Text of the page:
Journal of a residence on a Georgian plantation in 1838-39. Published in New York by Harper & Brothers, 1863. X First American /edition, first issue, with'about' repeated in line 6, p. 314; measuring 8 x 5.5 pages, and paginating with [(337), (1), (7) (ads), (3) ads] and comes in the original blindstamped brown cloth, gilt lettering and design on spine.
Copy is very tight, although, end papers show some cracking. Owner's signature appears on front free end paper and period bookplate on end paper. Chips and edge wear to top of spine. Top right corner is rubbed to cloth. Otherwise, a very decent copy.
Some images have been added above for you to examine the contents and condition of the book. Bibliographic Information: Howes K-70; Sabin 37329; Willingham/Harwell Georgiana 54: Bitter, but important book, published as pro-northern propaganda. A small fraction of those obligations amounted to the quarterly payments, Pierce Butler was required to pay to his then-estranged ex-wife Frances Anne Kemble, as part of their divorce agreement 10 years prior. In one of the many ironies, Fanny Kemble, as she was called, was an avowed and outspoken abolitionist and had made much of the fact during the time she was married to Pierce Butler. This difference was a constant source of contention throughout their tumultuous 15-year marriage and ultimately contributed to its dissolution.At the time they were wed in 1834, Fanny claimed she knew nothing of how the Butler wealth was acquired, but it soon became apparent after a trip to visit the plantations in 1838-39 what the true nature of the Butler inheritance was. Fanny Kemble was a revered Shakespearean actress from London on tour when she met Butler in Philadelphia. Kemble was, by all accounts, a strong-willed and independently minded woman of her own making, tendencies Butler aimed to tame. Nevertheless, they were married two years after Butler's unremitting courtship and Kemble reestablished herself in America. Once Kemble found out about Butler's Georgia plantations, she begged him to take her down to witness firsthand what she had previously only heard and read about in her native England.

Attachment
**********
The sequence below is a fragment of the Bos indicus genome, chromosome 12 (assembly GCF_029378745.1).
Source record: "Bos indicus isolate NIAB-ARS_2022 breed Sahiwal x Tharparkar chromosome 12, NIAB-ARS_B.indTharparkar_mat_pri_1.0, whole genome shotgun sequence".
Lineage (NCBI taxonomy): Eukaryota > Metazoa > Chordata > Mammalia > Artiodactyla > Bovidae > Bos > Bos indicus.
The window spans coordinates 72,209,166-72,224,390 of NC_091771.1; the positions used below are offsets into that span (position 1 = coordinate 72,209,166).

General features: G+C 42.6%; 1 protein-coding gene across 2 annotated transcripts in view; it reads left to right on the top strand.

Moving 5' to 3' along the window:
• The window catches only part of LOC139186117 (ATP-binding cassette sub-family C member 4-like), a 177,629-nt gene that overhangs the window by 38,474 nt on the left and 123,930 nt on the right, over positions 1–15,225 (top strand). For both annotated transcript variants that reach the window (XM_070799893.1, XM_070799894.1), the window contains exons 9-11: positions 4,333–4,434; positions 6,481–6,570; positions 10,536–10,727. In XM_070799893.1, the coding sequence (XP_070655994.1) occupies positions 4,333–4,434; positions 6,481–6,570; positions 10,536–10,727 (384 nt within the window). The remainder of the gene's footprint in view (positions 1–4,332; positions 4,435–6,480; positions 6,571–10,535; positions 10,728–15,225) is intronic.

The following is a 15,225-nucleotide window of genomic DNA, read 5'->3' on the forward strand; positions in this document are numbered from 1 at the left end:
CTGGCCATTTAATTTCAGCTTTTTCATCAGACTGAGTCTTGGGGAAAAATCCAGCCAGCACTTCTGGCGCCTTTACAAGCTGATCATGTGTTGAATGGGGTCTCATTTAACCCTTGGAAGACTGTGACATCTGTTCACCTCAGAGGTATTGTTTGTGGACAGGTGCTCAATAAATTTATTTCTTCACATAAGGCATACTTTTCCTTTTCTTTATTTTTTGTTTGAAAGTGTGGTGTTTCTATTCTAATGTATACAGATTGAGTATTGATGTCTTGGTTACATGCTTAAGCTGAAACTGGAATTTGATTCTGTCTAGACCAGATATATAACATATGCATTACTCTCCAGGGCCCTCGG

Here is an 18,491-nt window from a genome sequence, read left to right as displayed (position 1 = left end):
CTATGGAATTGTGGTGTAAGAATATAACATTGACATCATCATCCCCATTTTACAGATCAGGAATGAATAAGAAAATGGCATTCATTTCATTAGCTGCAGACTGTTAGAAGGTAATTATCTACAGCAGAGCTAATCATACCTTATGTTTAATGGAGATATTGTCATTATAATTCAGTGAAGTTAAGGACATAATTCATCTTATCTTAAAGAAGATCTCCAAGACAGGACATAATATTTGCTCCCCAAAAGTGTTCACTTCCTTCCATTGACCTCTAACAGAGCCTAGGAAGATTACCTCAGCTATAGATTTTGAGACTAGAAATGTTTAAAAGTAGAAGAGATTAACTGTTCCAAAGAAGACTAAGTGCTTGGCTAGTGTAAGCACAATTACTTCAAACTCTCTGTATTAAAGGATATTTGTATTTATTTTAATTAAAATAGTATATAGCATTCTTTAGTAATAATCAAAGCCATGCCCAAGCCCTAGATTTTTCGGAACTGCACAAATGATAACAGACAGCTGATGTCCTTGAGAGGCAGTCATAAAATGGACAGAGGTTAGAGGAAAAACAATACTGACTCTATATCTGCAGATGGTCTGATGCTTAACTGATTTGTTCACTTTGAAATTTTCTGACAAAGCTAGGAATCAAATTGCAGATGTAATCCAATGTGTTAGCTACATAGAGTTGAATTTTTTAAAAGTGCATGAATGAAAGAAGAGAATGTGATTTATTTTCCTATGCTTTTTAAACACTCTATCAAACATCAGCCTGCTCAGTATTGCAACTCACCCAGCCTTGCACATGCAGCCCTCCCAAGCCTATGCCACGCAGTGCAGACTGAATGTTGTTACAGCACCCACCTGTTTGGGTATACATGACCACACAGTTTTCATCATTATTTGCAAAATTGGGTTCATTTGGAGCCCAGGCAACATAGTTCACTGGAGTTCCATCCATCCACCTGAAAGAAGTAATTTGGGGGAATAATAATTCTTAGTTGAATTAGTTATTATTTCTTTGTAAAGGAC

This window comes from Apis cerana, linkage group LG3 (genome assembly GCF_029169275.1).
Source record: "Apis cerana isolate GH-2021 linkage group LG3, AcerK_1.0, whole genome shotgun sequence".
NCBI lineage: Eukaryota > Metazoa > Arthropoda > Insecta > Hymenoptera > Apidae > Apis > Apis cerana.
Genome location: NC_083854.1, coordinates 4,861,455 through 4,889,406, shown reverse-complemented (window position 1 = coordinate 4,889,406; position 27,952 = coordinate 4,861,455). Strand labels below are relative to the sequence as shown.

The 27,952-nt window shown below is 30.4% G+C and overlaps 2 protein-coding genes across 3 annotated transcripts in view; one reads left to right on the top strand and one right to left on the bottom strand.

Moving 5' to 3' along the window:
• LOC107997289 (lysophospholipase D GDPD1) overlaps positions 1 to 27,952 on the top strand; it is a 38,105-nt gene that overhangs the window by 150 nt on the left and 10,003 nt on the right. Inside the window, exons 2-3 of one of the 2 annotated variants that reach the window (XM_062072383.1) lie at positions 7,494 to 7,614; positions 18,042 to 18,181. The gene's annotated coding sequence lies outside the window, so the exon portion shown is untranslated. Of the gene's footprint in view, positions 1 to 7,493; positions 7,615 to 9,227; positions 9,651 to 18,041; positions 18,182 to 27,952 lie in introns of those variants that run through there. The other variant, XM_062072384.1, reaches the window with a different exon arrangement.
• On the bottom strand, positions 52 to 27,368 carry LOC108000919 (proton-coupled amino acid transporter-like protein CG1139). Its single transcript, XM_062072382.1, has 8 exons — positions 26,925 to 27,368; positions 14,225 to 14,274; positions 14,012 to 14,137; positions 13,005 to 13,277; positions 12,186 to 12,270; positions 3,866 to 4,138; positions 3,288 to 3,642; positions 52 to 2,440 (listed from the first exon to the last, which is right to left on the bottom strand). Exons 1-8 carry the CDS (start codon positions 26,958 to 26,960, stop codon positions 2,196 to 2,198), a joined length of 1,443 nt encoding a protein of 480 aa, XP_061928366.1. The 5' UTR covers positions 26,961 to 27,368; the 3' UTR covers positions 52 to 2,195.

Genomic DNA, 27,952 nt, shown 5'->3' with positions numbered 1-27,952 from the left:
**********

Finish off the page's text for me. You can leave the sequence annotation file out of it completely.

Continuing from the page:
Despite his better judgement, Butler brought Kemble with him in late 1838 to visit the plantations and what Kemble found was every bit as callous and horrible as she had imagined. Kemble's journals were not published until 1863in the middle of America's Civil Wardue to custody issues with Butler over their two daughters. Butler had forbade the publication of the journals during their marriage, but once their daughters were of age Kemble felt free to let her account of that time be known to the world. Her journals ended up playing a significant role in the anti-slavery debate raging at the time.The item "1863 / JOURNAL / SLAVERY ON A GEORGIAN PLANTATION / BRUTAL DESCRIPTIONS" is in sale since Sunday, June 21, 2020. This item is in the category "Books\Antiquarian & Collectible". The seller is "forest_hills_books" and is located in Forest Hills, New York.
This item can be shipped worldwide.